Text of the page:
There are advantages for going around, then up, but either method would work. Keep in mind that some tiles have a variation in pattern, and possibly color variations from box to box (or even within the box). So, it is often good to be setting from multiple boxes to avoid blocking all of one box in the same area, which may end up being noticeable. It's also good to step back and get a distance view to catch any glitch before things set up and it's a big pain to remove and reset an errant tile, whether for postion, or color, or pattern.
Jim DeBruycker
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Old 08-06-2010, 02:08 PM   #3
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You first need to figure out how level your tub is, if its perfectly level you can start laying off of your tub with 1/8 inch spacer. im betting thats not the case though. Depending how out of level your are will dictate your next move. If the tub is less than an 1/8 out of level you can start at the high spot with a tile on the tub and draw a level line all the way around the tub and shim tiles up accordingly. If your more than an 1/8 out of level you need to find the low spot draw a level line around the tub and cut in the bottom row of tiles. After you draw your center line you need to double check the measurements at the top of the wall near the ceiling to make sure your not shrinking or growing this will help prevent slivers.Either start with a full tile off of your center line or you may have to mark the center of a tile and start with that on the center line your just trying to prevent slivers at the walls. start tiling on the back wall i like to go up two or three courses and then do the same on the short walls . Hope that helps. George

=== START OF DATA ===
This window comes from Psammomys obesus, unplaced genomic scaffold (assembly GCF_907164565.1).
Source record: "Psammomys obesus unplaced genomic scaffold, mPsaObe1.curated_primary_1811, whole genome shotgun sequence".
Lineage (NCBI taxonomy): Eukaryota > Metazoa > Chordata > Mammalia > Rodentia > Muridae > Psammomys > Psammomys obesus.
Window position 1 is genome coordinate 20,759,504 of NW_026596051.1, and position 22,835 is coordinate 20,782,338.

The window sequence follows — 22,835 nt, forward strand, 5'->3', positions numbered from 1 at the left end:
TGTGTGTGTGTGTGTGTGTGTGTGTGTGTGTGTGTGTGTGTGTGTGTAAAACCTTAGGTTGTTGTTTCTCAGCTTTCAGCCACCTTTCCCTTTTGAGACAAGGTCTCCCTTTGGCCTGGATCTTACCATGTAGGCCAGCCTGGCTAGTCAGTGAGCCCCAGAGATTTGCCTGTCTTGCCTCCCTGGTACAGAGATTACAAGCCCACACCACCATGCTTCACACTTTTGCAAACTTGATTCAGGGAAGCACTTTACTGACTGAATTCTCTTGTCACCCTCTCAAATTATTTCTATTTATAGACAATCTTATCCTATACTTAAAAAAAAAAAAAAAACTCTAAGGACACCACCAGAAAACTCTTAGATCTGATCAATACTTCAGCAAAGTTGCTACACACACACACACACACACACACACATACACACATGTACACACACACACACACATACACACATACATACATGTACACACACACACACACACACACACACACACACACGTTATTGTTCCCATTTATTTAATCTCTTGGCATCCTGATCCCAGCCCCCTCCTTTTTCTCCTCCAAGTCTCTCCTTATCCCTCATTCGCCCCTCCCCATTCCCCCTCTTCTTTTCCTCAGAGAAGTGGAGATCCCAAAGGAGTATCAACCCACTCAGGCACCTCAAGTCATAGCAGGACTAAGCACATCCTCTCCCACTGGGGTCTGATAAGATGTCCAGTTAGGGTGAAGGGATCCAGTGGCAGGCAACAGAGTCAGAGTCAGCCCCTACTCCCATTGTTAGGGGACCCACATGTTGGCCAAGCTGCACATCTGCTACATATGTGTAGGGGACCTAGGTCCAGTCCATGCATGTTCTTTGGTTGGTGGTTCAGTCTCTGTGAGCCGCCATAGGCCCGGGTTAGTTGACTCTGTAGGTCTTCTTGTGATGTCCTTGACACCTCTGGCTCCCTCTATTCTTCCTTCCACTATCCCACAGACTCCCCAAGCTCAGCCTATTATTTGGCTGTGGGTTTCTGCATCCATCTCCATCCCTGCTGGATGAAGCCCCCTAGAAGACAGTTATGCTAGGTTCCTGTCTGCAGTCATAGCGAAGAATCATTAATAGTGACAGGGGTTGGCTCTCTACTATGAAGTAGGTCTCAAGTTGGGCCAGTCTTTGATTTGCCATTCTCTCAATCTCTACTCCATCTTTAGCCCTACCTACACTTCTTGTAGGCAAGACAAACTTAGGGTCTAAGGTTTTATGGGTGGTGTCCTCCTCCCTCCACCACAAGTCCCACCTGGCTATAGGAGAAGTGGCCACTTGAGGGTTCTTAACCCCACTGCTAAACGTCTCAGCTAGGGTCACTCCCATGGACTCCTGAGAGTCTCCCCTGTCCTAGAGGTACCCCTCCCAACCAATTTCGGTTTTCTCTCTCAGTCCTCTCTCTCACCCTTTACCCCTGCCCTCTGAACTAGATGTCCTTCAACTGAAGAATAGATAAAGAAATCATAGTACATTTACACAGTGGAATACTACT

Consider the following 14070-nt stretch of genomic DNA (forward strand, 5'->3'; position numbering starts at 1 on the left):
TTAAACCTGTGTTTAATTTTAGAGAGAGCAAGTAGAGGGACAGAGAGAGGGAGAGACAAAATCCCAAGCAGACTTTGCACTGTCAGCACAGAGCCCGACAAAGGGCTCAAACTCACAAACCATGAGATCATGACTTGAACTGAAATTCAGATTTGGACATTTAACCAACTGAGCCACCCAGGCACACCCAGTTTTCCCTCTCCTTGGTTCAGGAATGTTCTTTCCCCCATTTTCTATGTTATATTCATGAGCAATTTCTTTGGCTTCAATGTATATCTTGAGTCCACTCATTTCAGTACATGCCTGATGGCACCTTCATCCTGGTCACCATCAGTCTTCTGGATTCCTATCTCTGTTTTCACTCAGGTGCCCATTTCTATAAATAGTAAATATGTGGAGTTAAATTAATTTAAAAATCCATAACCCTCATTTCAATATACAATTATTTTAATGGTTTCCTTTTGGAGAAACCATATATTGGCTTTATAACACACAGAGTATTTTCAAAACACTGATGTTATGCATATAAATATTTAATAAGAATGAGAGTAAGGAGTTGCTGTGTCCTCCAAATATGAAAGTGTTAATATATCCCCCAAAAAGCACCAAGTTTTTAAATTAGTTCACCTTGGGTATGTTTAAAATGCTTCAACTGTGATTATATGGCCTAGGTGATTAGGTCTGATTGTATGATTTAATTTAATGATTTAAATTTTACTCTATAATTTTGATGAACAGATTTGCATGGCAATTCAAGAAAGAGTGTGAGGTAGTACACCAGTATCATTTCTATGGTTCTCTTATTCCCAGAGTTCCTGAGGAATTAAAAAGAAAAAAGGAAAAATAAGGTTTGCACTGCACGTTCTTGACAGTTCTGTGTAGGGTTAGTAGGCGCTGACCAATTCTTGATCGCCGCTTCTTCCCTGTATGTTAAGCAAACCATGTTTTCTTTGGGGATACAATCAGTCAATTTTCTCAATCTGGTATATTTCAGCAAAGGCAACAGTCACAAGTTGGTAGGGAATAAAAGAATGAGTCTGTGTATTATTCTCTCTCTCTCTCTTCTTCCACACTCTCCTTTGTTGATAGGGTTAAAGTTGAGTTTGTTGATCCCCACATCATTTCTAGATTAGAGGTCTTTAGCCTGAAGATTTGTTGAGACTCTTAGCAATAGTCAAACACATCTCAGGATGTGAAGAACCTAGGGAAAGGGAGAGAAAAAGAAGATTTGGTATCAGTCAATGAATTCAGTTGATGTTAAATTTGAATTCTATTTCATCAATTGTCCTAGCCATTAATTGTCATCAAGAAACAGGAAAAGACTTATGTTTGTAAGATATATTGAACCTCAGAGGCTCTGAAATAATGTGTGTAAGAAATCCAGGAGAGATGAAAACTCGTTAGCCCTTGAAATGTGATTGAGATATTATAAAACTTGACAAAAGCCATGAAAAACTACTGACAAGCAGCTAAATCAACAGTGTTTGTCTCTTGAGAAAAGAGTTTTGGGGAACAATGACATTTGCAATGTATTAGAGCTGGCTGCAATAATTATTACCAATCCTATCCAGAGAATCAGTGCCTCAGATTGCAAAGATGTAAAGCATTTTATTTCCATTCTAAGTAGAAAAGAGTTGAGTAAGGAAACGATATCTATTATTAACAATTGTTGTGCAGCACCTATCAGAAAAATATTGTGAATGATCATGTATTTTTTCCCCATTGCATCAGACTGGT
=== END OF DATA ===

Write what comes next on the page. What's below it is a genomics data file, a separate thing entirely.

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Old 08-06-2010, 03:33 PM   #4
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Maybe someone should write a subway tile tutorial and get the other pro's to add bunches of comments and pictures.....

For when DIY isn't such a good idea...
Houston TX area Kitchen & Bath Remodeling

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Old 08-06-2010, 07:28 PM   #5
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Thanks very much, guys! You all gave me some food for thought. I think I'm going to have to start 1 row up from the bottom as it looks like my tub install is about 1/4" higher at the back. When I installed it, I didn't think that'd be a problem - flow to the drain would be good, eh? Didn't think of the tiling! Now to find something straight and skinny....
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Old 08-06-2010, 07:57 PM   #6
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For straight & skinny, you can rip some 1x boards or use some square aluminum tubing. Use a few screws to attach to walls.

"the road to hell is paved with osb, mastic, pre-mixed latex 'grout' or 'thinset', "